If on the other hand, you are in need of financial assistance, spending time researching the different programs ranging from Second Careers to Ontario Works, their eligibility requirements and their application process will help you select the most relevant for you.  Looking at the application process and trying to fill in the application before an initial appointment will help you understand which pieces are most difficult and focus your questions on what would be most helpful to you.  Getting support on the most difficult pieces can help increase the success of your application and reduce the amount of time you need to complete it. 

4.     Hold others accountable to their responsibilities

In addition to understanding rights and responsibilities, it is important, that we create the accountability necessary to ensure we benefit from our rights.  Although confusing processes requiring significant time investments and a power imbalance can make holding others accountable difficult, this process is very valuable and can ensure that we access the resources and programs we are entitled to.  Some good strategies for holding others accountable include:

  • Being calm and solutions oriented; Staying composed and focused on moving forward despite the many frustrations that can arise can help ensure that those we are working with focus on helping us move forward

  • Documenting and preparing; Documenting the information we have received in writing and following up with notes and next steps can help create momentum and accountability to completion of the next steps

  • Providing timelines; Outlining timelines and providing dates when a specific task needs to be completed or specific information is needed can help provide an understanding of the full effort and to create a sense of urgency

  • Escalating; Escalating an issue by involving more senior representatives or individuals from other departments can ensure we get the support and information we are entitled to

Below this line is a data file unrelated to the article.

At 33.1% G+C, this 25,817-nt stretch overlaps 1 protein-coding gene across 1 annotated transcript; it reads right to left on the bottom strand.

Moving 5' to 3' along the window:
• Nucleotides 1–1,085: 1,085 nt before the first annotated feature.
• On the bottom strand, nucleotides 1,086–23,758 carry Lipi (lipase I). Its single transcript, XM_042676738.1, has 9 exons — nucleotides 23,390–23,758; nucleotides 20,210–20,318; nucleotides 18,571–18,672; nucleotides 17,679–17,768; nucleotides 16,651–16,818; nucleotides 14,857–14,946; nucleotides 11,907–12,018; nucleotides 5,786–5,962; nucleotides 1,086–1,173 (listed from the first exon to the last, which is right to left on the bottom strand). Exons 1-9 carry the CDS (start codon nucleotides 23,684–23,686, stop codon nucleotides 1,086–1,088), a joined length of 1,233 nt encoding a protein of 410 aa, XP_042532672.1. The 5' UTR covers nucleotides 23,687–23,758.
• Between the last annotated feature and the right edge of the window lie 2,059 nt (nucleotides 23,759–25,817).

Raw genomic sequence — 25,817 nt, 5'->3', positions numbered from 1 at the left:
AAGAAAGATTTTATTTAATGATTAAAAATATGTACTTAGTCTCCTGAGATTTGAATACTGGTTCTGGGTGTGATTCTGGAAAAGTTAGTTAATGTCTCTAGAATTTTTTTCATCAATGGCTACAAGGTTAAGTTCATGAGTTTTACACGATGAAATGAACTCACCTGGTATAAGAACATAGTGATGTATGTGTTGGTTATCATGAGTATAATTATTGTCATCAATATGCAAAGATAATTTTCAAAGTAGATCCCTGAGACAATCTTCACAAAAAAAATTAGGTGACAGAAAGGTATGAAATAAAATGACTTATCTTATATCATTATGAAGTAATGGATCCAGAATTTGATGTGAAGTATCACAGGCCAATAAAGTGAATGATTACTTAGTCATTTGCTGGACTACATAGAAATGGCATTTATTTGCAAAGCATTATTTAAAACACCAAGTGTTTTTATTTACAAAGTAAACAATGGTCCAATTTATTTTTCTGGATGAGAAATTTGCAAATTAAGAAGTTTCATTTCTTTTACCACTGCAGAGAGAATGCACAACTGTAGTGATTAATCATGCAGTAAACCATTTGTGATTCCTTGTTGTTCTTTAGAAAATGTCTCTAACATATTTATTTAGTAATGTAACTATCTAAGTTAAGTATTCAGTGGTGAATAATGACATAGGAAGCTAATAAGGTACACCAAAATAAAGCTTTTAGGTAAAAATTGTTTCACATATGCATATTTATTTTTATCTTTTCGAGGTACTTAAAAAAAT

5.     Practice your self advocacy as much as possible

Self-advocacy is like a muscle, the more we use it, the more it grows. The good thing is that there are endless opportunities to practice.  Be it seeking out or negotiating lower cost credit cards, or speaking to a caseworker to understand all the available benefits and their requirements, to escalating discussions when we unable to get the information or service we believe we are entitled to, the opportunity to self-advocate and advance towards our goals is all around us.

That is it; these are the steps to self-advocacy. 

Yes, it takes works and practice but it is doable. 

And it is valuable. 

The value can be seen in one of Alyssa’s clients who was able to access ODSP’s Employment and Training Start up Benefit[4] for their General Equivalency Diploma (GED) after providing a written appeal letter to a declined request, in Rohan’s story, helping him reduce his borrowing costs by over $50,000 and in Ricardo’s story, helping him grow his income from $32,000 to $94,000.

As Alyssa says; “Success can build on itself.  A small try in advocacy in one area can lead to an increase in confidence when advocating in other areas”.

I look forward to sharing more self-advocacy success stories.  If you have an experience that you feel would benefit others, please email me at


[1] Canadian Centre for Occupational Health & Safety, OH&S Legislation in Canada – Basic Responsibilities, Retrieved from August 7, 2018

[2] Ministry of Children, Community & Social Services, As an Ontario Disability Support Program Recipient:  Your Rights.  Retrieved from July 20, 2018

[3] Social Justice Tribunals Ontario, Landloard & Tenant Board, Retrieved from, August 7, 2018

[4] Ministry of Children, Community & Social Services, Employment incentives and benefits: Employment and Training Start Up Benefit.  Retrieved from July 22, 2010